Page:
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SOLVED: Sorting with many, many criteria

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The use case I have is driving me to a sort that depends on over 30 criteria and as they would almost never all be needed I suspect the performance impact is not large (usually the first criterion is all that would be evaluated). My question is whether there is a powerful syntax the lets me avoid this:

regattaList.selectedRegatta.skippers.sort {
            return ($0.regattaNet,
                        $0.places[1],
                        $0.places[2],
                        etc. etc.
                    ) < (
                    $1.regattaNet,
                        $1.places[1],
                        $1.places[2],
                        etc. etc.
                    )
        }

2      

Rather than create some massive sort closure where you try to account for 30 something properties, step back and take a higher-level look at the problem.

What does it mean for two items of whatever type skippers is to be sorted? Figure that out and then make your struct conform to Comparable by implementing static func < (lhs:rhs) -> Bool. Then, instead of a big massive sort function like this:

regattaList.selectedRegatta.skippers.sort {
            return ($0.regattaNet,
                        $0.places[1],
                        $0.places[2],
                        etc. etc.
                    ) < (
                    $1.regattaNet,
                        $1.places[1],
                        $1.places[2],
                        etc. etc.
                    )
}

you can simply do this:

regattaList.selectedRegatta.skippers.sorted()

because the items in skippers already know how to sort themselves.

It's kind of hard to say anything more specific without seeing some sample data and examples of how they should sort.

3      

Thanks again! I woke up this morning with the idea of needing my own sort method, but was not sure if I could just paste it in the closure... Creating the func < certainly looks like the answer.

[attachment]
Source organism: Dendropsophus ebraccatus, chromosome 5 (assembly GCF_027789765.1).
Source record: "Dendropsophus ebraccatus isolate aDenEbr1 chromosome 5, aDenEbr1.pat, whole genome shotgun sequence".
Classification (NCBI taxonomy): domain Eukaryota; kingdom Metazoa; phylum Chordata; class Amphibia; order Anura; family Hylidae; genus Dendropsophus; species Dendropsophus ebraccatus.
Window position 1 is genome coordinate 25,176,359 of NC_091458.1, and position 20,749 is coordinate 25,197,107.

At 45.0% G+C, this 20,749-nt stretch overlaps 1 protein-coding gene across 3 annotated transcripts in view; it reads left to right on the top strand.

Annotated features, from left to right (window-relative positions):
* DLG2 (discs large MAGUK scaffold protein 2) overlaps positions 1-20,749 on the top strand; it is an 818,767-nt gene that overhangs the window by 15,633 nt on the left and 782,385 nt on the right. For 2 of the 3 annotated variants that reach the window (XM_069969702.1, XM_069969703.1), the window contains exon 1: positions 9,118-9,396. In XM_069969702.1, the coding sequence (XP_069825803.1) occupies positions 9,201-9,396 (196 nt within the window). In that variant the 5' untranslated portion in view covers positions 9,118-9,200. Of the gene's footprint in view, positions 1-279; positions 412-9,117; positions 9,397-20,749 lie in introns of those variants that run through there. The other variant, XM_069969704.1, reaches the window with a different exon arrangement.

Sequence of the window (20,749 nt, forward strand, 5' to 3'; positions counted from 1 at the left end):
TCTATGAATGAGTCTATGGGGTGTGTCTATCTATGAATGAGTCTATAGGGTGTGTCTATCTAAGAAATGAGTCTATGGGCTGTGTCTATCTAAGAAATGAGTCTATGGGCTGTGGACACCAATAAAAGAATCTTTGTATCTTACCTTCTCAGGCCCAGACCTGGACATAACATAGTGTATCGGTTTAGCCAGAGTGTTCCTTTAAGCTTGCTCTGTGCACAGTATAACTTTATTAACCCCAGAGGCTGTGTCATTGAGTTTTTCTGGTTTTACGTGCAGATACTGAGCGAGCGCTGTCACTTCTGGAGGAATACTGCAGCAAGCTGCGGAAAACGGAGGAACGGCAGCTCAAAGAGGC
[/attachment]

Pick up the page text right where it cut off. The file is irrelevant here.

2      

FYI, when I created my own sort method func <, I learned something interesting about the way the simple sorting closure works with multiple criteria :

regattaList.selectedRegatta.skippers.sort {
            return ($0.regattaNet,
                        $0.places[1],

                    ) < (
                    $1.regattaNet,
                        $1.places[1],

                    )
}

The syntax above only says what to do when $0 is < $1 for example but in fact, when there are multiple criteria it has to deal with <, = and > so when I first implemented my sort method I assumed I could check for < and treat the = and > cases as just not < but it affects the way the secondary sort gets used of course so it has to be more explicit than in the simple closure syntax. I ended up with:

static func < (lhs:Skipper, rhs:Skipper) -> Bool {

        if lhs.regattaNet < rhs.regattaNet {
            return true
        } else if lhs.regattaNet > rhs.regattaNet {
            return false
        } else if comparePlaces(first: lhs, second: rhs) == 1 {
            return true
        } else if comparePlaces(first: lhs, second: rhs) == 2 {
            return false
        } else if lhs.lastScore < rhs.lastScore {
            return true
        } else if lhs.lastScore > rhs.lastScore {
            return false
        } else if lhs.sailNum < rhs.sailNum {
            return true
        } else if lhs.sailNum > rhs.sailNum {
            return false
        } else if lhs.countryCode < rhs.countryCode {
            return true
        }
        return false

    }

2      

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